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Our faculty have expertise spanning the many diverse fields within the biological sciences.  Most faculty participate in each of the four majors housed within the department.

Our faculty believe strongly in direct interaction with students, and many of our students develop lasting relationships with faculty that continue well beyond the four years spent at the college. This close link between students and faculty is one of the distinct advantages of an education at a small, liberal arts college like Saint Anselm.

Prof. Eric Berry

Eric Berry, Ph.D.
Ph.D. 2006.  Miami University (OH). Botany.

As a plant ecologist, my research interests include plant demography, life history, plant/animal interactions, and pollination biology. I am particularly interested in the application of these data to mathematically model the population dynamics of rare, invasive, or economically important plant species.

Prof. Daniel Broek

Daniel Broek, Ph.D.
Ph.D. 1984.  Rutgers University. Cancer Biology.

My current research efforts are based on my published observations that mutations in some genes can cause cells to double the number of chromosomes they carry. Because an increase in the number of chromosomes leads to genetic instability, causing a plethora of mutation, we hypothesize this is the initiating event in cancer.

Prof. Elizabeth Greguske

Elizabeth Greguske, Ph.D.
Ph.D. 2008. The Pennsylvania State University. Immunology and Infectious Diseases.

As a Microbiologist, I am interested in microbes that cause disease.  Currently, students working in my lab are isolating bacteriophage - viruses that infect bacteria - from Bacillus, Staphylococcus and Pseudomonas species.  Ideally, by isolating and studying these phage, we might ultimately be able to kill these pathogens without using antibiotics.

Prof. Lori LaPlante

Lori LaPlante, Ph.D.
Ph.D. 2005.  University of Connecticut.  Ecology and Evolution.

Students interested in conducting research in my lab should have a general interest in animal behavior. Studying the behavior of organisms has important implications in the fields of conservation, genetics, ecology, and evolution.

Prof. Daniel Lavoie

Daniel Lavoie, Ph.D. (chair)
Ph.D. 1977.  University of Vermont, College of Medicine.  Biochemistry.

My current research interest includes the biochemistry and physiology of the enzyme alcohol dehydrogenase in the nematode (roundworm) Caenorhabditis elegans and the possible use of this system as a model to study effects of alcohol use/misuse/abuse in humans.

Prof. Brian Penney

Brian Penney, Ph.D. 
Ph.D. 2002.  University of Alberta.  Invertebrate Ecology.

I am generally interested in invertebrate ecology, and am happy to supervise a variety of projects within this realm. In fact, I expect you to develop your own project depending on your interests, and my previous students have studied topics from nudibranch parasites to crab suspension feeding to tenacity of sea star tubefeet.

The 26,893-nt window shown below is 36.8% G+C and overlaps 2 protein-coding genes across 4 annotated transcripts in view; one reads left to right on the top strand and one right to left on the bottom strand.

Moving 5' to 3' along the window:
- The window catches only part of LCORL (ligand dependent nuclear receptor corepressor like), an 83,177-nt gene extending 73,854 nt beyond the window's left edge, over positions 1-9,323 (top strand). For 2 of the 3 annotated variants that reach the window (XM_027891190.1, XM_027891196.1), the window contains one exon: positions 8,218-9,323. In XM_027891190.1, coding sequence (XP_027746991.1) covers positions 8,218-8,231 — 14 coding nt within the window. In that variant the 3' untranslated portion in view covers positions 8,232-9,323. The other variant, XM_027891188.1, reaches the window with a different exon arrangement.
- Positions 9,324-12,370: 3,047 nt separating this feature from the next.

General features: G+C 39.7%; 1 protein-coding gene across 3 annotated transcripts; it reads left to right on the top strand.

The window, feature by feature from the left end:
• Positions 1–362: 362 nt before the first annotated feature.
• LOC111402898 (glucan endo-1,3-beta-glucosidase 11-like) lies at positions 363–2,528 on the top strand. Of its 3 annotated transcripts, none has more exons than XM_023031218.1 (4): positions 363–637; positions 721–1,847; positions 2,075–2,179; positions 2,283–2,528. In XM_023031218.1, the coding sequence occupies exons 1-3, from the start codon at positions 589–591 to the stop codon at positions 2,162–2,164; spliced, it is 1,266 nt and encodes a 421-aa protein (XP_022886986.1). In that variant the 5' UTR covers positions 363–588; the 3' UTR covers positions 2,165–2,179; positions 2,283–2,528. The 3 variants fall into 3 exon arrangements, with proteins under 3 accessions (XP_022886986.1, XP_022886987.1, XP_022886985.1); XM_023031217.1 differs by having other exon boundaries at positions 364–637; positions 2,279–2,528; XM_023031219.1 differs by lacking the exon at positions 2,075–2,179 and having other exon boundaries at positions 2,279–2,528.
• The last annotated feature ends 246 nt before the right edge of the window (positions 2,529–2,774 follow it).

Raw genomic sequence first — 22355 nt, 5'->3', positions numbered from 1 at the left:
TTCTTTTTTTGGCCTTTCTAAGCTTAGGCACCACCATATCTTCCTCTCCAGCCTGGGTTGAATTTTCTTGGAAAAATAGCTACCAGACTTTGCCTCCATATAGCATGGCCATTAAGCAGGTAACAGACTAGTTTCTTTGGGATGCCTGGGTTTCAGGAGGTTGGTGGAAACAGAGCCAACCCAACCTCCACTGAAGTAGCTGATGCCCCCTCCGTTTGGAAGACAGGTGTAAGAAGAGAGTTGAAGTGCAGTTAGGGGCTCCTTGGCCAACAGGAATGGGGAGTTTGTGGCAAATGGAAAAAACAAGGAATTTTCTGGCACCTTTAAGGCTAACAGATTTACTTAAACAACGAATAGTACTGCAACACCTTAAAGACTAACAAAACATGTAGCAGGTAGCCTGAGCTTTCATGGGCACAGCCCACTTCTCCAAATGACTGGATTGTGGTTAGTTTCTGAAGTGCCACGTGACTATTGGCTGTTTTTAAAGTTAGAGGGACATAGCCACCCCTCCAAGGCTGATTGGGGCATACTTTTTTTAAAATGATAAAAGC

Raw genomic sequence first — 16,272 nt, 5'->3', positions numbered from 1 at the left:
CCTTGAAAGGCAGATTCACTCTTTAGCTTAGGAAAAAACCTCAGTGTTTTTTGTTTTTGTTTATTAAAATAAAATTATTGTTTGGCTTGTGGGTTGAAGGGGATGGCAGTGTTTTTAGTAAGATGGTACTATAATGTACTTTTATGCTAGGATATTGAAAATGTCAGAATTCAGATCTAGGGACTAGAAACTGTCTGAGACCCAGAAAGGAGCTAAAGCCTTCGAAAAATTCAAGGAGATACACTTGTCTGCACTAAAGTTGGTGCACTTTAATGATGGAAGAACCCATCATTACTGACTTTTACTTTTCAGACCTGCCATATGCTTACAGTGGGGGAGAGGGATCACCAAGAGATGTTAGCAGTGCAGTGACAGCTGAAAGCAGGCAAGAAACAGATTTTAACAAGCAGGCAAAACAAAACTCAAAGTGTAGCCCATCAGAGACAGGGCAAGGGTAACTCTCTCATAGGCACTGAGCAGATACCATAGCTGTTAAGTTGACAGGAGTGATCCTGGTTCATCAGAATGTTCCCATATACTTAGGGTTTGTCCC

Prof. Jay Pitocchelli

Jay Pitocchelli, Ph.D.
Ph.D. 1988.  City University of New York, American Museum of Natural History.  Avian Behavior, Ecology and Evolution.

I have studied species limits in the Genus Oporornis using behavioral and morphometric analyses. I have also conducted research on the ecology of seabirds in the Aleutian Islands of Alaska.  My current research is on geographic and temporal variation in bird song, specifically the Mourning Warbler throughout its breeding range.

Prof. Donald Rhodes

Donald Rhodes, Ph.D.
Ph.D. 1983.  Cornell University.  Physiology.

My current research interests focus on the physiology and biochemistry of sterol metabolism by the nematode, Caenorhabditis elegans, and the potential use of this nematode as a model for studying endocrine disrupting chemicals (EDCs).

Prof. William Ryerson

William Ryerson, Ph.D.
Ph.D. 2014. University of Connecticut. Ecology and Evolution

My research spans several areas of vertebrate biology including functional morphology, behavior, biomechanics, and sensory biology. I am primarily interested in how an animal's anatomy comes together to function during various aspects of behavior (feeding, moving, sensing). I work mainly with reptiles and amphibians, most recently on the function and evolution of tongue-flicking in snakes.

Prof. Stephen Tobin

Stephen Tobin, Ph.D.
Ph.D. 1999.  Dartmouth College.  Cancer Biochemistry.

My research interests include the desire to better understand how alterations of cellular signaling cascades contribute to the development of breast cancer.

Prof. Robert Vallari

Robert Vallari, Ph.D.
Ph.D. 1982.  Rutgers University.  Cancer Biochemistry.

The principal focus of the ongoing research in my laboratory is the BRCA1 tumor suppressor gene and its role in the prevention of human breast and ovarian cancers. Using a molecular approach, my students and I seek to contribute to the understanding of BRCA1 gene function through characterizing the structure/function relationships of normal vs. defective BRCA1 encoded polypeptides.

Prof. Barry Wicklow

Barry Wicklow, Ph.D.
Ph.D. 1982.  University of New Hampshire.  Conservation Biology.

My research reflects my interest and training in both cell biology and field ecology. At the cellular level, I am studying the effects of predator-released substances on triggering defensive cell transformations in ciliated protists.

Additional Staff

Sandra Provencher
Faculty Assistant
(603) 641-7155
Patty Goczalk
Laboratory Instructor
(603) 656-6095
Margaret Roach
Laboratory Coordinator
(603) 641-7304
Laboratory Instructor
(603) 656-6006
Krista Shaughnessy
(603) 641-7162
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